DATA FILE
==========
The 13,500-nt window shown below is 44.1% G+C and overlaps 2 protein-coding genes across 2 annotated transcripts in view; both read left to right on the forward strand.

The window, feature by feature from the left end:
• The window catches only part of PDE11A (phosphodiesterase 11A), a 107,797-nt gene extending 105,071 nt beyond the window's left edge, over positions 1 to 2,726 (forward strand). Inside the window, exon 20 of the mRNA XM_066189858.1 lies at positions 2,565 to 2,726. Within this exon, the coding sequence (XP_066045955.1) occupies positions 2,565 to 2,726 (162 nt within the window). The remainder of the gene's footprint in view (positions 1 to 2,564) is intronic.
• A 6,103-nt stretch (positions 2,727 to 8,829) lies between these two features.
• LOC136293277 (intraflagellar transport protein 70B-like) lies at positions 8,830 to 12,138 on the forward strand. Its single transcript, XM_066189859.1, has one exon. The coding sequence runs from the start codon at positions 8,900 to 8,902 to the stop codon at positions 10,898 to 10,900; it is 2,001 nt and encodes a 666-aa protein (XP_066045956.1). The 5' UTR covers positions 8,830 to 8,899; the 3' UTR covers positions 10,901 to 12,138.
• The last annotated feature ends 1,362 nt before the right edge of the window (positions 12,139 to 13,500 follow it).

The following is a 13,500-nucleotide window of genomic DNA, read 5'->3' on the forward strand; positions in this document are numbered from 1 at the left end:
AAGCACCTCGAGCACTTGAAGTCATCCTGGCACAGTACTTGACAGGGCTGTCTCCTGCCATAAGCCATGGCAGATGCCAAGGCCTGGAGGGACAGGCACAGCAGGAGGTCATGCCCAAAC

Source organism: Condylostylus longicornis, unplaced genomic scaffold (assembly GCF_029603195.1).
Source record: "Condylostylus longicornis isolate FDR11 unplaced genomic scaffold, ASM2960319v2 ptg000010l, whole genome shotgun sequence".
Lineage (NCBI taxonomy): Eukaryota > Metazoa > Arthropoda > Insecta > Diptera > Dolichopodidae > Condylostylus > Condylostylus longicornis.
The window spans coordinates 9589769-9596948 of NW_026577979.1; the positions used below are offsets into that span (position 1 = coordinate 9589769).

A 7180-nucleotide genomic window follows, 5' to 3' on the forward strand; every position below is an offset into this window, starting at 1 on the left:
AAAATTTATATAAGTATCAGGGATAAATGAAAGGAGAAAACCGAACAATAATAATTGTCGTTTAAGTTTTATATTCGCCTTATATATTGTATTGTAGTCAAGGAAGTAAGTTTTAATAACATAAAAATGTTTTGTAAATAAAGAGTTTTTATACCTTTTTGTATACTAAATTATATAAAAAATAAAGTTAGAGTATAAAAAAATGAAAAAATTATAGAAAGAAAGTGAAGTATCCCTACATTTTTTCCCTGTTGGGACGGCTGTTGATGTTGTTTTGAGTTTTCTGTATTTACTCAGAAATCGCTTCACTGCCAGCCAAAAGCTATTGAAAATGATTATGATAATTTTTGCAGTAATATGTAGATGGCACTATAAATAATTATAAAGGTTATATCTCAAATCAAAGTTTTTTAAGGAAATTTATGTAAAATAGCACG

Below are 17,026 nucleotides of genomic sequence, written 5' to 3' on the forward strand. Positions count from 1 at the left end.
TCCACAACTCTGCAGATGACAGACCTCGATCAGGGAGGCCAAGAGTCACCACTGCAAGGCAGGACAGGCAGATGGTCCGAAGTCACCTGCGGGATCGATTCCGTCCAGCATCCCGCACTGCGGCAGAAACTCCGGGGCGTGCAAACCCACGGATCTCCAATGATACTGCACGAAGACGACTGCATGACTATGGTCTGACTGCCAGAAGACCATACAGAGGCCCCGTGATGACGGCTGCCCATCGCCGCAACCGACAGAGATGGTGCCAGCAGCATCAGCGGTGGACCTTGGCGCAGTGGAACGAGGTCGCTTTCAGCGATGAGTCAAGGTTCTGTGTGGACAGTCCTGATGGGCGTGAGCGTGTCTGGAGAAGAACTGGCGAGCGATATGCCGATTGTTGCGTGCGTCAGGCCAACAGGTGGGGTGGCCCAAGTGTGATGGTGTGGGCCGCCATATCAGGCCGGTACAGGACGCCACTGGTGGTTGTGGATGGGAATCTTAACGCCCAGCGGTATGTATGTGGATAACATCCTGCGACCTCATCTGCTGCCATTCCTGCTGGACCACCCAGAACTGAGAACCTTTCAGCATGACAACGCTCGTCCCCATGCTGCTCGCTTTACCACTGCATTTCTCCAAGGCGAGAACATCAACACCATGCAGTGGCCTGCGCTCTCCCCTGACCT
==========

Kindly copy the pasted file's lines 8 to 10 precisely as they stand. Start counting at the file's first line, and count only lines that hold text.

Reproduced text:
AAGCACCTCGAGCACTTGAAGTCATCCTGGCACAGTACTTGACAGGGCTGTCTCCTGCCATAAGCCATGGCAGATGCCAAGGCCTGGAGGGACAGGCACAGCAGGAGGTCATGCCCAAAC

Source organism: Condylostylus longicornis, unplaced genomic scaffold (assembly GCF_029603195.1).
Source record: "Condylostylus longicornis isolate FDR11 unplaced genomic scaffold, ASM2960319v2 ptg000010l, whole genome shotgun sequence".